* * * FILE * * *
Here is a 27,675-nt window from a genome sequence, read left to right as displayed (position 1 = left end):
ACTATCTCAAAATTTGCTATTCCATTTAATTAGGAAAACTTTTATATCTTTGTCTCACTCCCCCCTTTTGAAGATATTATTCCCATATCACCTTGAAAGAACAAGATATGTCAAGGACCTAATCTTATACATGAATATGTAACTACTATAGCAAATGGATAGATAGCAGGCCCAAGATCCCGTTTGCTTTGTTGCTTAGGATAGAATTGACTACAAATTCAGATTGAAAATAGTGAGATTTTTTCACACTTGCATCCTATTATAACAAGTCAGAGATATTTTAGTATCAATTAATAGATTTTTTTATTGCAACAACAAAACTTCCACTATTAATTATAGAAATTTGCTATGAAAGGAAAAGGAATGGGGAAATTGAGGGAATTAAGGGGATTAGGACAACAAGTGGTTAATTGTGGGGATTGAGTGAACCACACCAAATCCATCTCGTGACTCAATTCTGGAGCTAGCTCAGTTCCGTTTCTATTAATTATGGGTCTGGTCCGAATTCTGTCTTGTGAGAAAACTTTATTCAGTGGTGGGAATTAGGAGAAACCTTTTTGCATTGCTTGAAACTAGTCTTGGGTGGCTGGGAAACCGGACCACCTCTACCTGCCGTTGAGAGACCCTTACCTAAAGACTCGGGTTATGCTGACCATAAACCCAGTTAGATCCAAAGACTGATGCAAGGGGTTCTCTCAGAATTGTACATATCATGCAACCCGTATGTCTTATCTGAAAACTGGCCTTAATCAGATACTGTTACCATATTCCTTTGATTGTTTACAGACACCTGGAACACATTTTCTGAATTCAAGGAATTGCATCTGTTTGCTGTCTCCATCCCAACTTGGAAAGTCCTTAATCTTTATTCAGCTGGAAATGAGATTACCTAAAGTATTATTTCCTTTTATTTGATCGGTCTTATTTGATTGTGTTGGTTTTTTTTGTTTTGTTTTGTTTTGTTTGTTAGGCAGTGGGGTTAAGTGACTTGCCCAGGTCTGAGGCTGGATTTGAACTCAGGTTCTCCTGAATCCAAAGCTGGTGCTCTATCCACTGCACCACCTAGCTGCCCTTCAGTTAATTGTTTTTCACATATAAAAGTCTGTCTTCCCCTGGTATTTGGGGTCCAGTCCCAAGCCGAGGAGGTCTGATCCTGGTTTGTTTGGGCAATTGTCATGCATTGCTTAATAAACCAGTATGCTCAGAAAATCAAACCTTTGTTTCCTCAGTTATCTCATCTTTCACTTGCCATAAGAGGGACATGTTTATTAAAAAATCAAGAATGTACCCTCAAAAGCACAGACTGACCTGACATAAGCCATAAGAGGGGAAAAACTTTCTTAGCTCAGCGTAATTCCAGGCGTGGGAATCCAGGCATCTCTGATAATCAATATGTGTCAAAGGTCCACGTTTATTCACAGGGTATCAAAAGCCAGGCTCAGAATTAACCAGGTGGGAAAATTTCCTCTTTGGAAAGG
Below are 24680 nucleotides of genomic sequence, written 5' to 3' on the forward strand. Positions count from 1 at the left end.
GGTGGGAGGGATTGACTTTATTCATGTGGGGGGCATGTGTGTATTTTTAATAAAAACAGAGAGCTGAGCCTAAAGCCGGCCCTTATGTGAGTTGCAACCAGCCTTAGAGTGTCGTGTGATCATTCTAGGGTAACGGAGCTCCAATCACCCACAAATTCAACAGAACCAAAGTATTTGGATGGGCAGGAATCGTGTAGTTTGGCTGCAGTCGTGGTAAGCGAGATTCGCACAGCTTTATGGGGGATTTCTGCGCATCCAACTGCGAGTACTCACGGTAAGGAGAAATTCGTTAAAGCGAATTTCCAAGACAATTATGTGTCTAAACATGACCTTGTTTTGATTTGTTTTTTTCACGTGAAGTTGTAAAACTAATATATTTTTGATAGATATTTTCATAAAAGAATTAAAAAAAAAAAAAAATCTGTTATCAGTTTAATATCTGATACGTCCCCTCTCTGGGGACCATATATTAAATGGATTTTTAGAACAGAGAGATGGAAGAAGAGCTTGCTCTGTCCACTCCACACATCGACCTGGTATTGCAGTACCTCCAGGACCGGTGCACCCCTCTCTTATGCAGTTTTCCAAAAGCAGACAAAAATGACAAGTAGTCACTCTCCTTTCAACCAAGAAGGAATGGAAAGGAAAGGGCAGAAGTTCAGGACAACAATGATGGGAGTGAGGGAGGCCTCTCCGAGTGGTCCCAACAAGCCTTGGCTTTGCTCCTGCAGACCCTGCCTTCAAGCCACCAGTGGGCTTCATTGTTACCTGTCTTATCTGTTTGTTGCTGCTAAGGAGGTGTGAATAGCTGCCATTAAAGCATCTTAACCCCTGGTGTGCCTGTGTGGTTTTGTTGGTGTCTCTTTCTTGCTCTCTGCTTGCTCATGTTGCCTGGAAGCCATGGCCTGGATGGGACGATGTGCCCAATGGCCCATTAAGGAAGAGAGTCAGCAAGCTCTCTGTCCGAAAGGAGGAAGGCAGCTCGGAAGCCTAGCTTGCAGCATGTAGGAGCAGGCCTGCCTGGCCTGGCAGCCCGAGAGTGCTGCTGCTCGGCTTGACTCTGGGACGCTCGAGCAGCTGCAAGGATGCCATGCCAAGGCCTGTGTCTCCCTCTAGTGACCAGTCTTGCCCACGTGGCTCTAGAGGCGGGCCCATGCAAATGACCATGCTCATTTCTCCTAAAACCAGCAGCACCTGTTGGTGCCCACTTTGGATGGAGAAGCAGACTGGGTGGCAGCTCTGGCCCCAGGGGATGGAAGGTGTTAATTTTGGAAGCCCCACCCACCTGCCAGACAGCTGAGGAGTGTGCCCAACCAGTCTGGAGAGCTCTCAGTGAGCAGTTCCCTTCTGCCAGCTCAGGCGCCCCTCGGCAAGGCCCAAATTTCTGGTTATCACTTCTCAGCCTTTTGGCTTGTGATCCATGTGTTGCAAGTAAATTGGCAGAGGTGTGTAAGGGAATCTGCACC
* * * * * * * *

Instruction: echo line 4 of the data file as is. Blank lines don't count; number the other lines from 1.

GGTGGGAGGGATTGACTTTATTCATGTGGGGGGCATGTGTGTATTTTTAATAAAAACAGAGAGCTGAGCCTAAAGCCGGCCCTTATGTGAGTTGCAACCAGCCTTAGAGTGTCGTGTGATCATTCTAGGGTAACGGAGCTCCAATCACCCACAAATTCAACAGAACCAAAGTATTTGGATGGGCAGGAATCGTGTAGTTTGGCTGCAGTCGTGGTAAGCGAGATTCGCACAGCTTTATGGGGGATTTCTGCGCATCCAACTGCGAGTACTCACGGTAAGGAGAAATTCGTTAAAGCGAATTTCCAAGACAATTATGTGTCTAAACATGACCTTGTTTTGATTTGTTTTTTTCACGTGAAGTTGTAAAACTAATATATTTTTGATAGATATTTTCATAAAAGAATTAAAAAAAAAAAAAAATCTGTTATCAGTTTAATATCTGATACGTCCCCTCTCTGGGGACCATATATTAAATGGATTTTTAGAACAGAGAGATGGAAGAAGAGCTTGCTCTGTCCACTCCACACATCGACCTGGTATTGCAGTACCTCCAGGACCGGTGCACCCCTCTCTTATGCAGTTTTCCAAAAGCAGACAAAAATGACAAGTAGTCACTCTCCTTTCAACCAAGAAGGAATGGAAAGGAAAGGGCAGAAGTTCAGGACAACAATGATGGGAGTGAGGGAGGCCTCTCCGAGTGGTCCCAACAAGCCTTGGCTTTGCTCCTGCAGACCCTGCCTTCAAGCCACCAGTGGGCTTCATTGTTACCTGTCTTATCTGTTTGTTGCTGCTAAGGAGGTGTGAATAGCTGCCATTAAAGCATCTTAACCCCTGGTGTGCCTGTGTGGTTTTGTTGGTGTCTCTTTCTTGCTCTCTGCTTGCTCATGTTGCCTGGAAGCCATGGCCTGGATGGGACGATGTGCCCAATGGCCCATTAAGGAAGAGAGTCAGCAAGCTCTCTGTCCGAAAGGAGGAAGGCAGCTCGGAAGCCTAGCTTGCAGCATGTAGGAGCAGGCCTGCCTGGCCTGGCAGCCCGAGAGTGCTGCTGCTCGGCTTGACTCTGGGACGCTCGAGCAGCTGCAAGGATGCCATGCCAAGGCCTGTGTCTCCCTCTAGTGACCAGTCTTGCCCACGTGGCTCTAGAGGCGGGCCCATGCAAATGACCATGCTCATTTCTCCTAAAACCAGCAGCACCTGTTGGTGCCCACTTTGGATGGAGAAGCAGACTGGGTGGCAGCTCTGGCCCCAGGGGATGGAAGGTGTTAATTTTGGAAGCCCCACCCACCTGCCAGACAGCTGAGGAGTGTGCCCAACCAGTCTGGAGAGCTCTCAGTGAGCAGTTCCCTTCTGCCAGCTCAGGCGCCCCTCGGCAAGGCCCAAATTTCTGGTTATCACTTCTCAGCCTTTTGGCTTGTGATCCATGTGTTGCAAGTAAATTGGCAGAGGTGTGTAAGGGAATCTGCACC